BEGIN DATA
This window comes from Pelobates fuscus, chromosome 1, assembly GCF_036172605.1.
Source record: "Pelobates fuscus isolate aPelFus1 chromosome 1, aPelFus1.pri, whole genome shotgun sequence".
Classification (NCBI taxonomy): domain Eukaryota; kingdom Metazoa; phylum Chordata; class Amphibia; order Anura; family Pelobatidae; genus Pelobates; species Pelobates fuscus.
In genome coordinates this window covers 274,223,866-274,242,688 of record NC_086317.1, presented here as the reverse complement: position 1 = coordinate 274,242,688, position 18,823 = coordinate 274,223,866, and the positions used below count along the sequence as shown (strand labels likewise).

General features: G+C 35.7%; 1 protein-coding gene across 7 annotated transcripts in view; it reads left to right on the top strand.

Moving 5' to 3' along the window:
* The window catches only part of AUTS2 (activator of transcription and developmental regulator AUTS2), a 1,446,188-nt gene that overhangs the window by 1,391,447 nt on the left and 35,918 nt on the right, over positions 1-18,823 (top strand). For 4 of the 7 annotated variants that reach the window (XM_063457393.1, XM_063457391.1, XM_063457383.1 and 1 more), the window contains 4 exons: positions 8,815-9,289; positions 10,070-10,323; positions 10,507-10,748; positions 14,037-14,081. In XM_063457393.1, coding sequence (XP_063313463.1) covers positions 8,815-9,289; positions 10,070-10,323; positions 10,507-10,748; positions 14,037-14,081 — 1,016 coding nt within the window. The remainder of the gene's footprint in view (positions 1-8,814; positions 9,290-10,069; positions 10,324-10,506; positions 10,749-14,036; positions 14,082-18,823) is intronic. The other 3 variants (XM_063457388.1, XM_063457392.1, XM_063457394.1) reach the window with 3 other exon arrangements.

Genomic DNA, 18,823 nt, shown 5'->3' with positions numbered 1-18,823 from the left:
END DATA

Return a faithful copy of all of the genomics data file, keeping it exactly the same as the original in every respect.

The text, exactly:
This window comes from Pelobates fuscus, chromosome 1, assembly GCF_036172605.1.
Source record: "Pelobates fuscus isolate aPelFus1 chromosome 1, aPelFus1.pri, whole genome shotgun sequence".
Classification (NCBI taxonomy): domain Eukaryota; kingdom Metazoa; phylum Chordata; class Amphibia; order Anura; family Pelobatidae; genus Pelobates; species Pelobates fuscus.
In genome coordinates this window covers 274,223,866-274,242,688 of record NC_086317.1, presented here as the reverse complement: position 1 = coordinate 274,242,688, position 18,823 = coordinate 274,223,866, and the positions used below count along the sequence as shown (strand labels likewise).

General features: G+C 35.7%; 1 protein-coding gene across 7 annotated transcripts in view; it reads left to right on the top strand.

Moving 5' to 3' along the window:
* The window catches only part of AUTS2 (activator of transcription and developmental regulator AUTS2), a 1,446,188-nt gene that overhangs the window by 1,391,447 nt on the left and 35,918 nt on the right, over positions 1-18,823 (top strand). For 4 of the 7 annotated variants that reach the window (XM_063457393.1, XM_063457391.1, XM_063457383.1 and 1 more), the window contains 4 exons: positions 8,815-9,289; positions 10,070-10,323; positions 10,507-10,748; positions 14,037-14,081. In XM_063457393.1, coding sequence (XP_063313463.1) covers positions 8,815-9,289; positions 10,070-10,323; positions 10,507-10,748; positions 14,037-14,081 — 1,016 coding nt within the window. The remainder of the gene's footprint in view (positions 1-8,814; positions 9,290-10,069; positions 10,324-10,506; positions 10,749-14,036; positions 14,082-18,823) is intronic. The other 3 variants (XM_063457388.1, XM_063457392.1, XM_063457394.1) reach the window with 3 other exon arrangements.

Genomic DNA, 18,823 nt, shown 5'->3' with positions numbered 1-18,823 from the left: